Oficial Media: I understood from what you were saying about Richard that, in your perspective, he is not a bad person, he just uses the attack as a form of defending himself. Am I right?
Di Trevis: He is a bad person, but he was not pure evil. Attacking is the only way he feels possible. In the end, there are some people who feel that the only way to defend themselves is to kill. Also, every time I suggested doing Richard III, everyone always used to say to me „Ah, but in the second scene in Richard III, he seduces a woman whose father-in-law and husband he has killed in battle. How can you do Richard III, because no one would believe that.” But I happen to know, because I have a friend and I can say that a woman in deep grief is very, very vulnerable to erotic attention. And I also know because I have experienced it myself how alarming a sexual attraction is to somebody who you don’t find very attractive. It is very complex.
OM: Do you have something from your work experience with Richard and the play that moved you in such a deeply manner? What demons came by working at the play?
DT: No, demons don’t come while I am working, because I would have demons if i didn’t work. I enact, I get people to enact my dramas, every day. That’s my job.
OM: Then, can you tell us a moment of absolute joy while working with the theatre in Târgoviște?
DT: I would say, I mean, I love working with all my actors and I have very good relationships with all the young women I work with and I usually have a very, very good relationship with my whole company. This company hasn’t been as happy as my companies usually are. I think that might be to do with the themes in the play which are difficult and dark and so on. But really, the greatest joy comes from the collaboration with the actor playing in the long and difficult role. You know, I did the play for the actor. When I met Liviu I thought he was potentially a very great Richard III. I lived with another actor a long time who I know could make a wonderful Richard III, but he decided to make movies in Hollywood instead. But I found with Liviu I could really do Richard III and that is a relationship of such intimacy. It is not sexual, it is in the mind. And that relationship is wonderful with an actor. And then not only just the actor get to play the role but you have a wonderful creative conversation for a long time and the relationship between a director and somebody acting is very, very complex, isn’t it? It’s almost like love, but you could say an impersonal love if you could imagine such thing. That’s what it is. It’s exactly like the love between an analyst and a patient. It’s impersonal.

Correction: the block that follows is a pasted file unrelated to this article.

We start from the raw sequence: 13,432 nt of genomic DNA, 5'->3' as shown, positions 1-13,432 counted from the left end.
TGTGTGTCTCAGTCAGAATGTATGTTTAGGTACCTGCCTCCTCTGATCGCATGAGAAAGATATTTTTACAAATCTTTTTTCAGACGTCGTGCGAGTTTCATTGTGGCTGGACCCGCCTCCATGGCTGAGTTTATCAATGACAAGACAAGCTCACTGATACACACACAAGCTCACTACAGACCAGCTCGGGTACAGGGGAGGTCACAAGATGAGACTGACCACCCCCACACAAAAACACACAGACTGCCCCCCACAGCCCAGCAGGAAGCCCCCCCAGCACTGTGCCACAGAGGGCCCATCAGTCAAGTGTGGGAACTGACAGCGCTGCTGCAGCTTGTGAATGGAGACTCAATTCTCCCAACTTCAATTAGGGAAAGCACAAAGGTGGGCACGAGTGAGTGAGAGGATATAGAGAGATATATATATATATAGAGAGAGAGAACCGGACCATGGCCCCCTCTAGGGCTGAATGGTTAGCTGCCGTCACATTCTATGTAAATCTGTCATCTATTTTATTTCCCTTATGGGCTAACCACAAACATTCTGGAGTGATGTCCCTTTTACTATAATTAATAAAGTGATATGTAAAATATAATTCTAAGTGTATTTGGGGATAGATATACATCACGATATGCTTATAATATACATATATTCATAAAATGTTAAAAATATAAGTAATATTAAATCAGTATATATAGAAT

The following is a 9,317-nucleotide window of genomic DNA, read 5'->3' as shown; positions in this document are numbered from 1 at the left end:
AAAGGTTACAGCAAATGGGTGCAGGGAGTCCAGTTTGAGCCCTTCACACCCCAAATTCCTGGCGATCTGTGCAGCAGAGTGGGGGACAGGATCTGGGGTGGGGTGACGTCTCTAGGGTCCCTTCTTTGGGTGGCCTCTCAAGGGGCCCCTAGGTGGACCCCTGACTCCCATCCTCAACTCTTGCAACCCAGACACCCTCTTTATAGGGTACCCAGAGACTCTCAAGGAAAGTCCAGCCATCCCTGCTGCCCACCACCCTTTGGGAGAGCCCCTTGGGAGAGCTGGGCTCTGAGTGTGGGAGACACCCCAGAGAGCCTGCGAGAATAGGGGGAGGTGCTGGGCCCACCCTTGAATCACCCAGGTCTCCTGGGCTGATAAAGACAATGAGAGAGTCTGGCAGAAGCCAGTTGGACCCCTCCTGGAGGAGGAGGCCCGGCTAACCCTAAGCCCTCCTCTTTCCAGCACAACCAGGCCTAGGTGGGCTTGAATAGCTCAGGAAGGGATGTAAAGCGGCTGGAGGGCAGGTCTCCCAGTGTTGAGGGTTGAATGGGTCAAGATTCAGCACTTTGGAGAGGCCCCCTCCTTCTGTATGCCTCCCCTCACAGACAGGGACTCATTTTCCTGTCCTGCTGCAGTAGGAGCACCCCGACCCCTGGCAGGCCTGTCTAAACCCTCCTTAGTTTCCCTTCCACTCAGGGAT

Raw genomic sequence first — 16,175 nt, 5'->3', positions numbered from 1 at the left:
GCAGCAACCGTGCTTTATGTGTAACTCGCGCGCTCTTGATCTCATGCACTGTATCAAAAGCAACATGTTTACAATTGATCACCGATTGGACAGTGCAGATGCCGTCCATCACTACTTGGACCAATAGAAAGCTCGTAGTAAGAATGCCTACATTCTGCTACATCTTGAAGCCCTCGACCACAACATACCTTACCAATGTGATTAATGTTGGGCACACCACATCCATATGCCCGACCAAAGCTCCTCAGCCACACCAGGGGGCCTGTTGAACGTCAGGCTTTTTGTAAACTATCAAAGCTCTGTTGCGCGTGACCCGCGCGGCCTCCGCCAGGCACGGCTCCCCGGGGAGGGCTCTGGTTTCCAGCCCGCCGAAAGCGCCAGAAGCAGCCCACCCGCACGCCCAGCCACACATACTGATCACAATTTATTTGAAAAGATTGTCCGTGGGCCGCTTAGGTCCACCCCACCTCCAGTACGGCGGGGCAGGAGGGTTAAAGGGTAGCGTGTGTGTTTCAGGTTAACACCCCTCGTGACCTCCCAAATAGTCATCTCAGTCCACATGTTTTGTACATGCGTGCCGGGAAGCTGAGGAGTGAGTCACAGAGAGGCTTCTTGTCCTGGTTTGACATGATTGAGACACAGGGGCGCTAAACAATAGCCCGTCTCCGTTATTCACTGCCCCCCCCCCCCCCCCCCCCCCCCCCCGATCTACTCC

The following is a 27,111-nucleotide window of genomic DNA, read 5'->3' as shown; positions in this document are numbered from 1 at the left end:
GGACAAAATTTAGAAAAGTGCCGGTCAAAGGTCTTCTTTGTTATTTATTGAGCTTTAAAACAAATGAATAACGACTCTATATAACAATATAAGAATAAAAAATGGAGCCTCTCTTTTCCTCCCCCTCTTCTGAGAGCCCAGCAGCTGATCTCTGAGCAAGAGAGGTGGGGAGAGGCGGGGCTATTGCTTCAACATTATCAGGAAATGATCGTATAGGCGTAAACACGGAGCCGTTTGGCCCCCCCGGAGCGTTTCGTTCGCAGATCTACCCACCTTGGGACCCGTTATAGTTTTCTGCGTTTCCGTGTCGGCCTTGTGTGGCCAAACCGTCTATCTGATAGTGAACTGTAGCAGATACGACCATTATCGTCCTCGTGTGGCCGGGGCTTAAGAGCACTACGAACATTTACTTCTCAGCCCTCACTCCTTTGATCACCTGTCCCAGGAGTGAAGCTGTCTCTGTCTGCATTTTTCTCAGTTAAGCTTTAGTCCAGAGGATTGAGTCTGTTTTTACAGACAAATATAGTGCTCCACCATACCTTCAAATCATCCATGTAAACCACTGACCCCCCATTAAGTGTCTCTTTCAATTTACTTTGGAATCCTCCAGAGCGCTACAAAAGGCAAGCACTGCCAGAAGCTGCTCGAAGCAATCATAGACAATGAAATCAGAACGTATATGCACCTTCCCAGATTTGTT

OM: So did you do the play for Liviu?
Di Trevis: I obviously loved the other actors, too. And he can’t do it without the other actors, he can’t do it on its own. But anyway, yeah, he’s a very great actor and he will be a very great Romanian actor if the romanians allow him to be. He is really in a wonderful class of actors. You asked me if there’s one really joyful moment I got from it, so this is a guessing game. I’m not going to tell you. There’s one moment in Richard III when Liviu simply look at somebody for about a second more than you would normally look at somebody. And it is a moment of such brilliance that every time I see it I go „Isn’t he a wonderful actor?” And also in Richard III, I’ve inserted the scene which is not from Shakespeare, but it’s from a writer later than Shakespeare, because I’m very fascinated by this erotic-sexual relationship that a man like that has. So there’s a scene where he has sex with Anne and I only did two exercices with them. I did one exercise which is about leaning against each other and one falling down and then the other falling down as if they’re totally drunk. I did that exercise, no speech. And then I did another exercise where he picked her up, just picked her up bodily and then put her down again. That’s all I did and then we did the scene. Oh, and I did rolling. It’s two people and they don’t know each other at all and you think how can i get this scene and we did rolling, like two children and the thing is I never spoke about sex at all. And also I’m not interested in seing sex on stage.
OM: If you have a state of euphoria and one of complete sadness, do you combine them in a balanced way?
DT: No, they are not in harmony. I think anybody who’s really creative is not very balanced.
OM: You haven’t told us exactly about a moment of sadness and one of pure joy, so that makes me believe you live in a state of balance.
DT: There’s a lovely japanese word which is „not no and not yes”. In fact, a great friend of mine always used to say to me in order to live one mustn’t be too desperate or too extatic, one ought to just try and just lock into sanity and kick it. And that took me quite a long time, because when I was an actress I was incredibly passionate and I had the gift of tears and I just get very, very sad and very depressed and very, very in despair and all that kind of things. But there’s only so much you can do in life, so instead of actually being on the stage and doing it, I then got to hold an intelectual image of it by being a director and that’s what gave me balance.
Read also the PART I
Cristi Iordache & Oana Grigore
Translate: Roxana Iordache